The Vagus NerveThe Brain-Belly Connection


What is the Vagus Nerve?

The term “mind-body connection” is thrown around a lot these days. It refers to the link between our emotional/mental selves and our physical selves. Most of us have had the experience of craving food that we know is not good for us, only to give in to that craving and proceed to feel groggy and sluggish afterward, regretting our decision. Conversely, we know that eating a healthy, balanced diet lifts the fog in our minds and the invisible weights on our bodies.

So, it is no secret that the mind and the body are not mutually exclusive. The vagus nerve makes the two inextricable.

The vagus nerve is a cranial nerve that acts as a bridge between the brain stem to the abdomen. “The vagus nerve delivers information from the gut to the brain.” [1] It is an essential element of the parasympathetic nervous system. This system is responsible for mood control, immune response, heart rate, etc. [2]

The vagus nerve is like a little messenger carrying information back to the brain from the body about how the organs are functioning. It can also be called the body’s “information superhighway.” [3]

Vagus Nerve Stimulation

In the 19th century, scientists began experimenting with stimulating the vagus nerve to treat epilepsy. While the treatment showed some aid for epilepsy, they found that stimulating the vagus nerve had an unexpected side effect: improving one’s mood.

According to one study, “vagus nerve stimulation (VNS) was approved by the United States Food and Drug Administration in 2005 as an adjunctive long-term treatment for refractory MDD (Major Depressive Disorder) patients.” [4] This presented VNS to be a feasible alternative treatment for those who were unresponsive to antidepressants. Stimulation of the vagus nerve can reduce your blood pressure and lower your heart rate, reducing stress and even inflammation.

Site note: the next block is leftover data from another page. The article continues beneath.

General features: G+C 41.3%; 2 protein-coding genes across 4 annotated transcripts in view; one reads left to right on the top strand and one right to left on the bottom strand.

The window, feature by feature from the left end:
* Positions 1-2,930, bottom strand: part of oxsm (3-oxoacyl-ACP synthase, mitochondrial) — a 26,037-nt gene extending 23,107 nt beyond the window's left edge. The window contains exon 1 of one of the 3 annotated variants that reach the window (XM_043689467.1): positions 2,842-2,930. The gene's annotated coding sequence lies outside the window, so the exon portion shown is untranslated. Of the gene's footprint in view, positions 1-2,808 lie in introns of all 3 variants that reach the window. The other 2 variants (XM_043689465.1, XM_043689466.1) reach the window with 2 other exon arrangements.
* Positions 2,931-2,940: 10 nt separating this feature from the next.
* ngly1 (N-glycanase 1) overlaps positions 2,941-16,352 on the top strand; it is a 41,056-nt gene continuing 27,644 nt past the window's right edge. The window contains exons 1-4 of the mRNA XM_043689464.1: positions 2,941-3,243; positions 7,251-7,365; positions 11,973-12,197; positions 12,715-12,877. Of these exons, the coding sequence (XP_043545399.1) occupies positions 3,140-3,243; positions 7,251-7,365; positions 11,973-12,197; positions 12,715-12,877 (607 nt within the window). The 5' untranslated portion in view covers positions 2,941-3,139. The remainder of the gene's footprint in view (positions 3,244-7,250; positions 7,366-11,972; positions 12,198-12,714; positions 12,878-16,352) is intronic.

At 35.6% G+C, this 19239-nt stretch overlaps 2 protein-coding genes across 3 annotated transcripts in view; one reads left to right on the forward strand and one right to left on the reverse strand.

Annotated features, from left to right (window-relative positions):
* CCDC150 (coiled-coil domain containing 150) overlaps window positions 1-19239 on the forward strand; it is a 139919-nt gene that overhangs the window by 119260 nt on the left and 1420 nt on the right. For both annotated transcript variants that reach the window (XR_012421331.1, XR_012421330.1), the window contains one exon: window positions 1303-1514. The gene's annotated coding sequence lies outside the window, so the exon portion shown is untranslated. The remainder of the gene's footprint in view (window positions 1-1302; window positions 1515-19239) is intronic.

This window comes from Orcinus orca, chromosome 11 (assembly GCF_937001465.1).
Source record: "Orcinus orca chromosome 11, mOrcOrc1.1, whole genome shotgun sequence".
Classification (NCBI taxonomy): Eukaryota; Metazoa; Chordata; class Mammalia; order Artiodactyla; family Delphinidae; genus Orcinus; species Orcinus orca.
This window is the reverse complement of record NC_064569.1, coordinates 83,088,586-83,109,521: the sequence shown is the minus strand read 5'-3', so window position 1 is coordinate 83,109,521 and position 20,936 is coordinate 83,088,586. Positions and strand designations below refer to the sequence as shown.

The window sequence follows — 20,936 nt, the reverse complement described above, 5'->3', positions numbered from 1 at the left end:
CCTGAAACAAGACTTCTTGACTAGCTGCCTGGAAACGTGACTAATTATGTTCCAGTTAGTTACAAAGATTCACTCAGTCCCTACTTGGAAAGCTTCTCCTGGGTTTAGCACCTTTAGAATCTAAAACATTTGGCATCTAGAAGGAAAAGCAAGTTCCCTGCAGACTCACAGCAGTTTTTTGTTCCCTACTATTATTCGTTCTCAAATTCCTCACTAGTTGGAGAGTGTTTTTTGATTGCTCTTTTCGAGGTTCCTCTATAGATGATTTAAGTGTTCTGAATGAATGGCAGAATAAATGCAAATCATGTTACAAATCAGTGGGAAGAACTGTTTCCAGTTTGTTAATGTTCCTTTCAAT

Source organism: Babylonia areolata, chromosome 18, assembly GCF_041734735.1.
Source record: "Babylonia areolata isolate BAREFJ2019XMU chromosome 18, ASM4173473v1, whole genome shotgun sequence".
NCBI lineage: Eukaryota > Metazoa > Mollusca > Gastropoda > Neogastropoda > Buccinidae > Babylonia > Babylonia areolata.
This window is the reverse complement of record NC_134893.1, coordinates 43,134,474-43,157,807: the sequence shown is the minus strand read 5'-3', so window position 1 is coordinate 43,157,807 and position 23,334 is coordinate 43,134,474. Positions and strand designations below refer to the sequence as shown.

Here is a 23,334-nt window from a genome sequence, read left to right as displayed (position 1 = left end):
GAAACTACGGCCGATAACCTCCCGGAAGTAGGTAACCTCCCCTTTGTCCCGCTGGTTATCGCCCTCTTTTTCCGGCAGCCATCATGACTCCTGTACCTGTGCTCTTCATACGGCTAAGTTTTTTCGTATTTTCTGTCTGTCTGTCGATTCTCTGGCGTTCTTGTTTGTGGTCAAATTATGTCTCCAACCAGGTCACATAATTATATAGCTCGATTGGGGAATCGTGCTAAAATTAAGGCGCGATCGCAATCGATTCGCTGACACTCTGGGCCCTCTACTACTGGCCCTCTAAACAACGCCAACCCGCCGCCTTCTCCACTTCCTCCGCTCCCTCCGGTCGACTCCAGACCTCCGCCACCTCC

Have you ever had a bellyache when nervous about a test or grieving a loved one? Or, have you felt “butterflies” when going on a date? If you have ever wondered why you feel emotions in your gut, thank your vagus nerve!

Be Good to Your Vagus Nerve, and Your Vagus Nerve Will be Good to You

Life is full of stressful days where so little of our life feels within our control. If you are looking to stimulate your vagus nerve at home, try some of these methods:

  • Meditation
  • Exercise
  • Cold-Water Immersion
  • Singing/Humming
  • Take Probiotics


It should be noted that anything in excess is not necessarily a good thing, so always consult your doctor or medical professional before self-treatment to ensure you are not over-stimulating your vagus nerve.


The vagus nerve undoubtedly links our bodies and our minds. What is good for the body is good for the mind, and vice versa.

Be good to your belly and brain!


  1. Vagus nerve: Function, stimulation, and further research. Medical News Today.
  2. Breit S, Kupferberg A, Rogler G, Hasler G. Vagus nerve as modulator of the brain-gut axis in psychiatric and inflammatory disorders. Frontiers in psychiatry. Published March 13, 2018.
  3. Caron C. This nerve influences nearly every internal organ. can it improve our mental state, too? The New York Times. Published June 2, 2022.
  4. Liu C-H, Yang M-H, Zhang G-Z, et al. Neural networks and the anti-inflammatory effect of transcutaneous auricular vagus nerve stimulation in Depression – Journal of Neuroinflammation. BioMed Central. Published February 12, 2020.
  5. schneik4. 5 ways to stimulate your vagus nerve. Cleveland Clinic. Published March 10, 2022.
  6. How to stimulate your vagus nerve for Better Mental Health.

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